- With limited testing, resources for testing have focused on patients who have symptoms, especially those who are more acutely ill.
- Without a physician’s prescription, testing can be expensive.
As a result of these factors, waiting until testing has established the presence of the COVID-19 is much too late to effectively slow the spread of the disease. But how can a patient be diagnosed before they even know they are ill? From a public health perspective, how can case finding be initiated with patients who demonstrate limited or no symptoms and have never been tested for the disease?
One approach to case finding is to test a large part of the population before they are symptomatic or even in the pre-illness stage. Many current screening tests for cancer or heart disease use this methodology. Screening mammograms for all women over a certain age are done to find a much smaller group of women who are developing cancer but have no signs or symptoms. Weighing children on an annual or semiannual basis is done to prevent childhood obesity, and in turn, adult obesity, as well as health problems linked to obesity. But screening a large part of the population can be labor intensive and expensive. This is especially true if medical equipment and personnel are required.
With the use of technical approaches, the initial work of screening can begin with the patient, thereby decreasing labor costs and making the process more effective. When screening begins with a patient-initiated case investigation, the process begins much earlier in the disease course. In addition, access to screening becomes more available at any time of the day or night. There are several technology-based tools that can assist with case finding. These are discussed in more detail below. But first, it is important to note that these technical tools do not diagnose disease. These tools collect data from patients and use algorithms to analyze data and identify patients in need of additional work-up. Questions one might ask in evaluating these screening tools include:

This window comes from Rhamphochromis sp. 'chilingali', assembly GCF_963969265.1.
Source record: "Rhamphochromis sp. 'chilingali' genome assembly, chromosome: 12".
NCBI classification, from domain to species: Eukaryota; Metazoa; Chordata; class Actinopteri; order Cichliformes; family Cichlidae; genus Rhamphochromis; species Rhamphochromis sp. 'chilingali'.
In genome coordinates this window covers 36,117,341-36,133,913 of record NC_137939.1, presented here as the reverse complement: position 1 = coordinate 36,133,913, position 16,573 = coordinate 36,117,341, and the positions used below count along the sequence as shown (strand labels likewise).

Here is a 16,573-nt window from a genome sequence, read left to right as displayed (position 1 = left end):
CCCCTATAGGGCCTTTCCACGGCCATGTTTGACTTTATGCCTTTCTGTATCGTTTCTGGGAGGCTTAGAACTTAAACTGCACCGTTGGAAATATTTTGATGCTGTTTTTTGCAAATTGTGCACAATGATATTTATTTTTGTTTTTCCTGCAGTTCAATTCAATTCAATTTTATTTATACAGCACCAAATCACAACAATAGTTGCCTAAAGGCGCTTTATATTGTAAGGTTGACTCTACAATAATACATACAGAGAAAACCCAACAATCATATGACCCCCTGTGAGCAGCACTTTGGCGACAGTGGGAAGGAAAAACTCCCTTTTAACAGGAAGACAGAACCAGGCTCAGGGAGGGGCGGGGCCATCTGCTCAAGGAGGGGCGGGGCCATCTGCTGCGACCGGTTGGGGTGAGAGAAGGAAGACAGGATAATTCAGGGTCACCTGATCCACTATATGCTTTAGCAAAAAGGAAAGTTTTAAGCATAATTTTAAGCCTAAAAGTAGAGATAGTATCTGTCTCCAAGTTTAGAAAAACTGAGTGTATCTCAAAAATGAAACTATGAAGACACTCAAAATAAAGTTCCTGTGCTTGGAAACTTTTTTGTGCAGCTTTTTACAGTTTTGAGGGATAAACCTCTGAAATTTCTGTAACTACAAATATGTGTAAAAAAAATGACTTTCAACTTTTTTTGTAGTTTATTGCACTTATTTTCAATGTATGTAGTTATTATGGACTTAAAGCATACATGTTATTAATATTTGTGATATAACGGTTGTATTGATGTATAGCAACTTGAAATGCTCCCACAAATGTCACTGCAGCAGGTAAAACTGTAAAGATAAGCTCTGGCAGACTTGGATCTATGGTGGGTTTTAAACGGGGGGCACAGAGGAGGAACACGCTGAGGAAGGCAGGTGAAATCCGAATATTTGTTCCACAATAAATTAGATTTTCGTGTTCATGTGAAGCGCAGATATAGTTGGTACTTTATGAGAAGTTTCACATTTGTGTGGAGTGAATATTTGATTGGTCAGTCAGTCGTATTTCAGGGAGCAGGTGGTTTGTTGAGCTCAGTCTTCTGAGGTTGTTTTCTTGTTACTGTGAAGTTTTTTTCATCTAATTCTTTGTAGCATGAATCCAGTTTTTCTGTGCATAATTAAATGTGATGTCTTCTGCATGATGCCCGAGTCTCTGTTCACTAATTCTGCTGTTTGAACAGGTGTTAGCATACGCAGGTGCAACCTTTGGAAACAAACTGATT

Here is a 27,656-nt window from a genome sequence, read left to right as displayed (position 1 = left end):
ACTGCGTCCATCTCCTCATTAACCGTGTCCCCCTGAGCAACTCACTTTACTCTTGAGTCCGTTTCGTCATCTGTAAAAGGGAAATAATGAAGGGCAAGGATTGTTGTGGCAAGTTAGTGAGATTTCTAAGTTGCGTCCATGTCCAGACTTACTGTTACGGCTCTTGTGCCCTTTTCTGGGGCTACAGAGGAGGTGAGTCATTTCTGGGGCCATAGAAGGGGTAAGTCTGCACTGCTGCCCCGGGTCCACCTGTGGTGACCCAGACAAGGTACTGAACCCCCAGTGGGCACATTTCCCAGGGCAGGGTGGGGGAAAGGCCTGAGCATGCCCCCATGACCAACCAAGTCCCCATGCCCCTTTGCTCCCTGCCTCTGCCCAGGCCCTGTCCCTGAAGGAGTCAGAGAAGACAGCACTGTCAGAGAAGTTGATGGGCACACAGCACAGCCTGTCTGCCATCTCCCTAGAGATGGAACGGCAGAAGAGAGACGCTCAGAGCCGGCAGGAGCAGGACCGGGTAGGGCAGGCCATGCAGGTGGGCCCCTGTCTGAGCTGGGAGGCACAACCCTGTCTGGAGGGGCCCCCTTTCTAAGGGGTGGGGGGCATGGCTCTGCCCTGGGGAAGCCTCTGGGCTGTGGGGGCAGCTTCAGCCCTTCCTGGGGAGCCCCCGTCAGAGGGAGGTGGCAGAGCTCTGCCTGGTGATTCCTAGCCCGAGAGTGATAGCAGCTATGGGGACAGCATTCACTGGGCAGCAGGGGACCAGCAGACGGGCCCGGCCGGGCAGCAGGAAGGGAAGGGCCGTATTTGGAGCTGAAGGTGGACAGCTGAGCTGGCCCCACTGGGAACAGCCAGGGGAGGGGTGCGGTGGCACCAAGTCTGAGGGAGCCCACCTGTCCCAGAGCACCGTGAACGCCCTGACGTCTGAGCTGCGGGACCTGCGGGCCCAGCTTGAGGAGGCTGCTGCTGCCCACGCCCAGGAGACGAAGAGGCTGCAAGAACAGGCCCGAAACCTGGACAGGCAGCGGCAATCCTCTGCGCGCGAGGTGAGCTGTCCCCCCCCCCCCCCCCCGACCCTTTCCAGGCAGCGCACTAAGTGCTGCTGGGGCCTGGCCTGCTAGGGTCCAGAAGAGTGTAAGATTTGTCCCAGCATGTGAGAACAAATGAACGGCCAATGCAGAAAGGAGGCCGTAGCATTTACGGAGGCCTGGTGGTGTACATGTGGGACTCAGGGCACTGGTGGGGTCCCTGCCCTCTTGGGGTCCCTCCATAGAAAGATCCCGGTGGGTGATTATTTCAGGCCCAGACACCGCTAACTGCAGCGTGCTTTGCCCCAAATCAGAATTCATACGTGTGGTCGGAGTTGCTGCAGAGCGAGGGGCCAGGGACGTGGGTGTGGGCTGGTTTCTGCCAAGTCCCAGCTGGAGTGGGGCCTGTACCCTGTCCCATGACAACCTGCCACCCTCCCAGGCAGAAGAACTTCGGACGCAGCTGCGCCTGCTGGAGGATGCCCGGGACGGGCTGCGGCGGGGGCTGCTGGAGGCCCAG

- Who has access to the tool? For example, many online screening tools developed by universities and other institutions can only be accessed by employees and students.
- Are patients able to use the tool easily and correctly? Is the tool sensitive to various levels of digital, information, and/or health literacy?
- How is privacy managed? What personal information must be provided to use the tool? Who has access to that data?
- Who is providing this tool and why are they providing it? For example, companies (e.g., healthcare institutions or lab companies) that manufacture these tools, or use the data generated, can use these tools to generate business. A government site may be using these tools to track location of outbreaks and provide public health services.
- How reliable is the tool and how was this determined? A tool may pick up almost every case of COVID-19 (a highly sensitive tool) however, the tool may not eliminate other illnesses with related symptoms (a low specific tool). For example, fever is a symptom of COVID-19, however it is not specific to COVID-19. Therefore, screening for fever alone is not an effective approach to screen for COVID-19.
- What is the quality of the feedback provided to patients? Can patients act on the information provided in their local area?
For the purpose of discussion within this column, these tools are grouped into three categories. This section will discuss online survey or screening tools for reporting symptoms; wearables for monitoring physiological data; and tools for tracking exposure to pathogens or toxins.
Online Survey or Screening Tools